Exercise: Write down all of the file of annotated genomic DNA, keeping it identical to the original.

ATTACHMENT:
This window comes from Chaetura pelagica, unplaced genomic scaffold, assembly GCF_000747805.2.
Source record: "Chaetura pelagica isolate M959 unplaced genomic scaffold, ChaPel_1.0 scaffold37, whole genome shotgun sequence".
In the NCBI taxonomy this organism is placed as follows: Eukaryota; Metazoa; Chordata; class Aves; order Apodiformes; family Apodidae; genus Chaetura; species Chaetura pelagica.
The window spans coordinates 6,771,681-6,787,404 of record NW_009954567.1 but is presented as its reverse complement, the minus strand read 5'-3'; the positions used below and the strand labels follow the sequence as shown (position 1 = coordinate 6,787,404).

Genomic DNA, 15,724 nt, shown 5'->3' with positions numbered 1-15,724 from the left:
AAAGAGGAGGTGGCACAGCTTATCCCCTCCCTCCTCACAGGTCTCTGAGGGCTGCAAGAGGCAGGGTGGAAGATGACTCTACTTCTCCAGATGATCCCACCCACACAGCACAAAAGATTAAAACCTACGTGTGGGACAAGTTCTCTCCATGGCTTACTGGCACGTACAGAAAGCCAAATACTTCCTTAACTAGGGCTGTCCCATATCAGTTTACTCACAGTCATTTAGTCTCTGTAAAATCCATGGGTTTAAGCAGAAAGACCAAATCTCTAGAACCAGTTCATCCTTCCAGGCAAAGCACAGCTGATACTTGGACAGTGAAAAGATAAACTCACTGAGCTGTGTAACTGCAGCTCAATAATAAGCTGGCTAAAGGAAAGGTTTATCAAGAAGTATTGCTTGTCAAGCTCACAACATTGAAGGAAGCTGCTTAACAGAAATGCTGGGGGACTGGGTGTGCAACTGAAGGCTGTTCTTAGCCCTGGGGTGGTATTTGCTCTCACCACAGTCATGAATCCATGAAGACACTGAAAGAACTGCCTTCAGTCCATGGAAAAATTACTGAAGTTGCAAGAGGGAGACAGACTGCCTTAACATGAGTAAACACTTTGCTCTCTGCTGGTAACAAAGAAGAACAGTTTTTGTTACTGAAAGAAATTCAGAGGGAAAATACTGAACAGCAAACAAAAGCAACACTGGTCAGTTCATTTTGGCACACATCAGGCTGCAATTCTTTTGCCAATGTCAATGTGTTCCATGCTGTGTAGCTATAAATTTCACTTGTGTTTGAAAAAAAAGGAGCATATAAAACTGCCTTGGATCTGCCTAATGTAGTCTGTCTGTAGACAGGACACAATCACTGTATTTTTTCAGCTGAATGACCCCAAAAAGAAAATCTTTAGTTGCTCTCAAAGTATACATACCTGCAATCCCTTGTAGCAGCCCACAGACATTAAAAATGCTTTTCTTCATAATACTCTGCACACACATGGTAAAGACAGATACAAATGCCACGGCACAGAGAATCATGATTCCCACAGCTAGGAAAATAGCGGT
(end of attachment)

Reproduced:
This window comes from Chaetura pelagica, unplaced genomic scaffold, assembly GCF_000747805.2.
Source record: "Chaetura pelagica isolate M959 unplaced genomic scaffold, ChaPel_1.0 scaffold37, whole genome shotgun sequence".
In the NCBI taxonomy this organism is placed as follows: Eukaryota; Metazoa; Chordata; class Aves; order Apodiformes; family Apodidae; genus Chaetura; species Chaetura pelagica.
The window spans coordinates 6,771,681-6,787,404 of record NW_009954567.1 but is presented as its reverse complement, the minus strand read 5'-3'; the positions used below and the strand labels follow the sequence as shown (position 1 = coordinate 6,787,404).

Genomic DNA, 15,724 nt, shown 5'->3' with positions numbered 1-15,724 from the left:
AAAGAGGAGGTGGCACAGCTTATCCCCTCCCTCCTCACAGGTCTCTGAGGGCTGCAAGAGGCAGGGTGGAAGATGACTCTACTTCTCCAGATGATCCCACCCACACAGCACAAAAGATTAAAACCTACGTGTGGGACAAGTTCTCTCCATGGCTTACTGGCACGTACAGAAAGCCAAATACTTCCTTAACTAGGGCTGTCCCATATCAGTTTACTCACAGTCATTTAGTCTCTGTAAAATCCATGGGTTTAAGCAGAAAGACCAAATCTCTAGAACCAGTTCATCCTTCCAGGCAAAGCACAGCTGATACTTGGACAGTGAAAAGATAAACTCACTGAGCTGTGTAACTGCAGCTCAATAATAAGCTGGCTAAAGGAAAGGTTTATCAAGAAGTATTGCTTGTCAAGCTCACAACATTGAAGGAAGCTGCTTAACAGAAATGCTGGGGGACTGGGTGTGCAACTGAAGGCTGTTCTTAGCCCTGGGGTGGTATTTGCTCTCACCACAGTCATGAATCCATGAAGACACTGAAAGAACTGCCTTCAGTCCATGGAAAAATTACTGAAGTTGCAAGAGGGAGACAGACTGCCTTAACATGAGTAAACACTTTGCTCTCTGCTGGTAACAAAGAAGAACAGTTTTTGTTACTGAAAGAAATTCAGAGGGAAAATACTGAACAGCAAACAAAAGCAACACTGGTCAGTTCATTTTGGCACACATCAGGCTGCAATTCTTTTGCCAATGTCAATGTGTTCCATGCTGTGTAGCTATAAATTTCACTTGTGTTTGAAAAAAAAGGAGCATATAAAACTGCCTTGGATCTGCCTAATGTAGTCTGTCTGTAGACAGGACACAATCACTGTATTTTTTCAGCTGAATGACCCCAAAAAGAAAATCTTTAGTTGCTCTCAAAGTATACATACCTGCAATCCCTTGTAGCAGCCCACAGACATTAAAAATGCTTTTCTTCATAATACTCTGCACACACATGGTAAAGACAGATACAAATGCCACGGCACAGAGAATCATGATTCCCACAGCTAGGAAAATAGCGGT